EFF to Court: Public’s Right To Access The Law Should Not be Blocked By Bogus Copyright Case

Washington, D.C.—On Monday, September 12, Electronic Frontier Foundation (EFF) Legal Director Corynne McSherry will urge a federal court to confirm that the public has a right to access and share the laws, regulations, and standards that govern us and cannot be blocked by overbroad copyright claims.


The court in Washington, D.C., is hearing arguments in two cases against EFF client Public.Resource.Org, an open records advocacy website. In these suits, several industry groups claim they own copyrights on written standards for building safety and educational testing they helped develop, and can deny or limit public access to them even after the standards have become part of the law. Standards like these that are legal requirements—such as the National Electrical Code—are available only in paper form in Washington, D.C., in expensive printed books, or through a paywall. By posting these documents online, Public.Resource.Org seeks to make these legal requirements more available to the public that must abide by them. The industry groups allege the postings infringe their copyright, even though the standards have been incorporated into government regulations and, therefore, must be free for anyone to view, share, and discuss.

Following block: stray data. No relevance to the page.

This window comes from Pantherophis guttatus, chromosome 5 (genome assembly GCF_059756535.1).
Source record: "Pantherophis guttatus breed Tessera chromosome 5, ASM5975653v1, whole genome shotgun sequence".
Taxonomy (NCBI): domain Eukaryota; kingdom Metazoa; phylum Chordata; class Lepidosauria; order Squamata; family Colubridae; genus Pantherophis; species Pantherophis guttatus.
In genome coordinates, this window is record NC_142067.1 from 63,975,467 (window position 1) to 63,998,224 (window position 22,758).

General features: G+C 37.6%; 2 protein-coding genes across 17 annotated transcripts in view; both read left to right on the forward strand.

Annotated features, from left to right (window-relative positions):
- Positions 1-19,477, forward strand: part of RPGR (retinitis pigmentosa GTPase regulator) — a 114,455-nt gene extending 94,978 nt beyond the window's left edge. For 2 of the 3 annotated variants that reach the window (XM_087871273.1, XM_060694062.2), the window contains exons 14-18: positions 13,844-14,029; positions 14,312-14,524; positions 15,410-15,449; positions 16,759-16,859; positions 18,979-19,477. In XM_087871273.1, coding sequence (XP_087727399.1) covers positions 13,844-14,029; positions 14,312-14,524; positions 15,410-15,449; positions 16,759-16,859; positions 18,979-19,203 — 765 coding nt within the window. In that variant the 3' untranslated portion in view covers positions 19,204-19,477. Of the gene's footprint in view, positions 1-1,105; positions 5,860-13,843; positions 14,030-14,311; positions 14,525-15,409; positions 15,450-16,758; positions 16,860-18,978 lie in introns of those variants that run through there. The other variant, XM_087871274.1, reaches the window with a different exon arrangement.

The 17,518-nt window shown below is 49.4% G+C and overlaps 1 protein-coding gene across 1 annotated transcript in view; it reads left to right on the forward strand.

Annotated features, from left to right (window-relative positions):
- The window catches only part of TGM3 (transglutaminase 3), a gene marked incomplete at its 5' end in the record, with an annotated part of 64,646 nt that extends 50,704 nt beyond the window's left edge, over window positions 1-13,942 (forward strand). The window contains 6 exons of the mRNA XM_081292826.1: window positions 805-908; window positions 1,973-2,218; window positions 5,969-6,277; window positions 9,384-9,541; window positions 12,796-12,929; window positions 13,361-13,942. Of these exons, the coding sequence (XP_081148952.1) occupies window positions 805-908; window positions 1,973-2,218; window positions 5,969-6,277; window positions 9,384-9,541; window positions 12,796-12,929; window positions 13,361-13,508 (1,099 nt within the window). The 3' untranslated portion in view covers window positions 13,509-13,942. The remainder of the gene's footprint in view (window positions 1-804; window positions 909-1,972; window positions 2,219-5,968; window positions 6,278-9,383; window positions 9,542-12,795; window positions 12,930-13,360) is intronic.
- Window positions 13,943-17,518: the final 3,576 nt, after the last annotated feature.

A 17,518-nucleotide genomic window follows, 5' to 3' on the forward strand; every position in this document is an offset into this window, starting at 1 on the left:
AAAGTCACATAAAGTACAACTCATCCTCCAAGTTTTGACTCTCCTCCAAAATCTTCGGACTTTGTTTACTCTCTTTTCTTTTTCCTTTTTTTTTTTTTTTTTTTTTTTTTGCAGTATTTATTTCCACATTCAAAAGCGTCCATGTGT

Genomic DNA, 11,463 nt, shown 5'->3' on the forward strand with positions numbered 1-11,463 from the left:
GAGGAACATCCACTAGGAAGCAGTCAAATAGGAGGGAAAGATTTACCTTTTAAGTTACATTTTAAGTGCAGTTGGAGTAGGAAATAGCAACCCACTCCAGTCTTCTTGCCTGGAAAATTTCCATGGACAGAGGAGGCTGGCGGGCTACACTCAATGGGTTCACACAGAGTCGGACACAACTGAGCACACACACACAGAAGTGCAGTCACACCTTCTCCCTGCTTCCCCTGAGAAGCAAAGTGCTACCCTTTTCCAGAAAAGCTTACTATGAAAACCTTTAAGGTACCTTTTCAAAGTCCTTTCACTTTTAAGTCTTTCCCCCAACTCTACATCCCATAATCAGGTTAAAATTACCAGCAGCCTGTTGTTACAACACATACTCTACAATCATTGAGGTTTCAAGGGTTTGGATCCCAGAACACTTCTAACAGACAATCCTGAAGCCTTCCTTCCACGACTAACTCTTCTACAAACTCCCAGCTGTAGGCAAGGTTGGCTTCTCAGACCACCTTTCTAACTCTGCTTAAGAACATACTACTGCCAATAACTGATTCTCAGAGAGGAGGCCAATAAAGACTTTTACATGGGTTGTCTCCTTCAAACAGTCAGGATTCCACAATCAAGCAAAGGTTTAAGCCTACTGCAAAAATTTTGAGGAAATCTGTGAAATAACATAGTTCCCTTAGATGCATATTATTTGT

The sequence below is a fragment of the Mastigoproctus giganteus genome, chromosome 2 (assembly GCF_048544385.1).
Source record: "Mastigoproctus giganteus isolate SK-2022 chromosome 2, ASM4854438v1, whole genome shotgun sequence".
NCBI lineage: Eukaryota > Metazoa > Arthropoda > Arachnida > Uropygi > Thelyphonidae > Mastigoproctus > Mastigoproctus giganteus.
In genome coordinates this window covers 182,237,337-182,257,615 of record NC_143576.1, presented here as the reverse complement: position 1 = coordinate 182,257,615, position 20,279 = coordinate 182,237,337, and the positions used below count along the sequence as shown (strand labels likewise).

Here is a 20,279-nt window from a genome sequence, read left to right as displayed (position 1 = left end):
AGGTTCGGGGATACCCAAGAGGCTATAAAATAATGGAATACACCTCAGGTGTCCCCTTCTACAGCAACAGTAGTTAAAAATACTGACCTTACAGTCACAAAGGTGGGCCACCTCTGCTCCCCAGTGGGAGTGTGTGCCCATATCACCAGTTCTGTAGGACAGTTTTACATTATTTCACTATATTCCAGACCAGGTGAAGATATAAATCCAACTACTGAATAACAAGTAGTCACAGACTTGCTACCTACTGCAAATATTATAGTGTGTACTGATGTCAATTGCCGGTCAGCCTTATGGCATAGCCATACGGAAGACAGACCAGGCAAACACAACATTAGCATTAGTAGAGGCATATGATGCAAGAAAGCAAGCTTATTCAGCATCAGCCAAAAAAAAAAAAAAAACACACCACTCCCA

McSherry and co-counsel Andrew Bridges at Fenwick & West will argue at the hearing that our laws belong to all of us and private organizations shouldn’t be allowed to abuse copyright to control who can read, excerpt, or share them. They will be assisted by EFF Senior Staff Attorney Mitch Stoltz and Fenwick & West Associate Matthew Becker.

Hearing in ASTM v. Public.Resource.org and AERA v. Public.Resource.org

EFF Legal Director Corynne McSherry

Monday, September 12, 9:30 am

Courtroom 2, 2nd Floor
U.S. District Court for the District of Columbia
333 Constitution Ave. N.W.
Washington, D.C. 20001

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